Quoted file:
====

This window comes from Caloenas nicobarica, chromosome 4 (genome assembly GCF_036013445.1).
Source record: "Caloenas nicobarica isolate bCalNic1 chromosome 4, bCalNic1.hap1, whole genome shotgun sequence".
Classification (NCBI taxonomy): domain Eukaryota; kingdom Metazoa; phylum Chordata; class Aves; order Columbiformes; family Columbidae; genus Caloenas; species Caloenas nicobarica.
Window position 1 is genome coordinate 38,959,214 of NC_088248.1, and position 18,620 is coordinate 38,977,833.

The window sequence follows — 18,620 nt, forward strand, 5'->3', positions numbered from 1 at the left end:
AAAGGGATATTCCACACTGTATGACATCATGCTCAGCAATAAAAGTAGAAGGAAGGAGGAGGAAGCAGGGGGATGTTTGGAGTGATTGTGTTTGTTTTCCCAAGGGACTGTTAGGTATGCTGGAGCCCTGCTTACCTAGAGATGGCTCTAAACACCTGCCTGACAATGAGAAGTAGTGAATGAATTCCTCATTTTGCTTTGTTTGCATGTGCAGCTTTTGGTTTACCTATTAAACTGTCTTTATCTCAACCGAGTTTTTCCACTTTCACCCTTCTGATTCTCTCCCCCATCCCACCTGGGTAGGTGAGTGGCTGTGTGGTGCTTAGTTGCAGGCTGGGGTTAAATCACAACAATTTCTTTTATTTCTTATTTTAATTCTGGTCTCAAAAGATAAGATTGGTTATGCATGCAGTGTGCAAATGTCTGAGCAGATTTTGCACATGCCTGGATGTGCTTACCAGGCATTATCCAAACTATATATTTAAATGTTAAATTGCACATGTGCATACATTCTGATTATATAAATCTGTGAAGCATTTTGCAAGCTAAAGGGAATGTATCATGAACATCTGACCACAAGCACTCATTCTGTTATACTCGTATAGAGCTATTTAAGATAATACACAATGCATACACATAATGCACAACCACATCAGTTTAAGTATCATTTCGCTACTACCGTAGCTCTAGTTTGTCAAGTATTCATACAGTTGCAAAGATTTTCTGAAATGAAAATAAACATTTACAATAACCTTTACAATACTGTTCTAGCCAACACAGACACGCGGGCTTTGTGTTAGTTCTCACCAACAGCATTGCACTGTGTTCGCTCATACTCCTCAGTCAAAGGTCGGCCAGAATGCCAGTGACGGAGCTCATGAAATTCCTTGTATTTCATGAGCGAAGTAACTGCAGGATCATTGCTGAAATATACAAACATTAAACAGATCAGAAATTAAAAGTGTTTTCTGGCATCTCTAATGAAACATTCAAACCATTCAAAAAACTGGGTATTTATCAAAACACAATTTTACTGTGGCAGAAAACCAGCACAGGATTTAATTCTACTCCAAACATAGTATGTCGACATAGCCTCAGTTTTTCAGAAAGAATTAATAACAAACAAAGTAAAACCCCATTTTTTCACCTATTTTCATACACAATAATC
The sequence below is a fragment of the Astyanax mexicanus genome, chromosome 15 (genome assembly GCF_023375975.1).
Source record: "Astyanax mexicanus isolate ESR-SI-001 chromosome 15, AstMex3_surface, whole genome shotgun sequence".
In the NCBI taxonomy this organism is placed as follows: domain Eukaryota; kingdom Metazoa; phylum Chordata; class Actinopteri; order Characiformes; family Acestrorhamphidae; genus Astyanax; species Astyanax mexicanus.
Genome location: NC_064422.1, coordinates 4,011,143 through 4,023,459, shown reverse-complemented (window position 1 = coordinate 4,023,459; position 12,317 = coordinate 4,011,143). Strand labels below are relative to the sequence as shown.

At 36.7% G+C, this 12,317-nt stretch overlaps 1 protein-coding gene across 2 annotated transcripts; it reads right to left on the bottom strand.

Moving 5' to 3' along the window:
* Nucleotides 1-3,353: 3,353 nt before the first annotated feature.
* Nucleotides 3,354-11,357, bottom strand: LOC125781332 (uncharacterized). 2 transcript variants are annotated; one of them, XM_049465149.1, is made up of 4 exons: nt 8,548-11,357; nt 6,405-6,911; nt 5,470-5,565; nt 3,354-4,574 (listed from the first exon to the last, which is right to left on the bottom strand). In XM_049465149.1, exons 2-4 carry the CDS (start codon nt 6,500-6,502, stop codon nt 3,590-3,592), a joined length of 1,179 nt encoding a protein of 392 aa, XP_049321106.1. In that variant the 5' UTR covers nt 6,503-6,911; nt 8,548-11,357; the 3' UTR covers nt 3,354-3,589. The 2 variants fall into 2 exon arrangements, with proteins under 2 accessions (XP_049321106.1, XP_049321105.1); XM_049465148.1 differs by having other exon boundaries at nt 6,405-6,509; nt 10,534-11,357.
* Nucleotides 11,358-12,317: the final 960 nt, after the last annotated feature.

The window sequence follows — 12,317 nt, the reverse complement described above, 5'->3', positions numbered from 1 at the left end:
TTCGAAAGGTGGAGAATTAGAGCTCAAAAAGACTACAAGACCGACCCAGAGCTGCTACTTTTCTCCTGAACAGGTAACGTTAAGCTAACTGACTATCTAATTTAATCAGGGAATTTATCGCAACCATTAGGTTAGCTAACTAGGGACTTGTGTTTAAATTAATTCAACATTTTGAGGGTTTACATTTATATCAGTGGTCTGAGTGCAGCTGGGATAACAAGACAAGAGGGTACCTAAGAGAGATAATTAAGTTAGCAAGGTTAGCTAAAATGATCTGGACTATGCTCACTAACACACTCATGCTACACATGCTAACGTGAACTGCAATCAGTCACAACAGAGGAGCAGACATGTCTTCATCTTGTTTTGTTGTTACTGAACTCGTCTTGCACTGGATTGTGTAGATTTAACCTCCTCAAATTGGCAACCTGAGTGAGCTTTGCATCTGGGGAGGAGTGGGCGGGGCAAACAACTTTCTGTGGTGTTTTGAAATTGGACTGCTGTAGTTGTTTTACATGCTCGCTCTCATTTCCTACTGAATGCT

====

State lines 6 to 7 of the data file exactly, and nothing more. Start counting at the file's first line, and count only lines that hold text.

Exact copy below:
AAAGGGATATTCCACACTGTATGACATCATGCTCAGCAATAAAAGTAGAAGGAAGGAGGAGGAAGCAGGGGGATGTTTGGAGTGATTGTGTTTGTTTTCCCAAGGGACTGTTAGGTATGCTGGAGCCCTGCTTACCTAGAGATGGCTCTAAACACCTGCCTGACAATGAGAAGTAGTGAATGAATTCCTCATTTTGCTTTGTTTGCATGTGCAGCTTTTGGTTTACCTATTAAACTGTCTTTATCTCAACCGAGTTTTTCCACTTTCACCCTTCTGATTCTCTCCCCCATCCCACCTGGGTAGGTGAGTGGCTGTGTGGTGCTTAGTTGCAGGCTGGGGTTAAATCACAACAATTTCTTTTATTTCTTATTTTAATTCTGGTCTCAAAAGATAAGATTGGTTATGCATGCAGTGTGCAAATGTCTGAGCAGATTTTGCACATGCCTGGATGTGCTTACCAGGCATTATCCAAACTATATATTTAAATGTTAAATTGCACATGTGCATACATTCTGATTATATAAATCTGTGAAGCATTTTGCAAGCTAAAGGGAATGTATCATGAACATCTGACCACAAGCACTCATTCTGTTATACTCGTATAGAGCTATTTAAGATAATACACAATGCATACACATAATGCACAACCACATCAGTTTAAGTATCATTTCGCTACTACCGTAGCTCTAGTTTGTCAAGTATTCATACAGTTGCAAAGATTTTCTGAAATGAAAATAAACATTTACAATAACCTTTACAATACTGTTCTAGCCAACACAGACACGCGGGCTTTGTGTTAGTTCTCACCAACAGCATTGCACTGTGTTCGCTCATACTCCTCAGTCAAAGGTCGGCCAGAATGCCAGTGACGGAGCTCATGAAATTCCTTGTATTTCATGAGCGAAGTAACTGCAGGATCATTGCTGAAATATACAAACATTAAACAGATCAGAAATTAAAAGTGTTTTCTGGCATCTCTAATGAAACATTCAAACCATTCAAAAAACTGGGTATTTATCAAAACACAATTTTACTGTGGCAGAAAACCAGCACAGGATTTAATTCTACTCCAAACATAGTATGTCGACATAGCCTCAGTTTTTCAGAAAGAATTAATAACAAACAAAGTAAAACCCCATTTTTTCACCTATTTTCATACACAATAATC
The sequence below is a fragment of the Astyanax mexicanus genome, chromosome 15 (genome assembly GCF_023375975.1).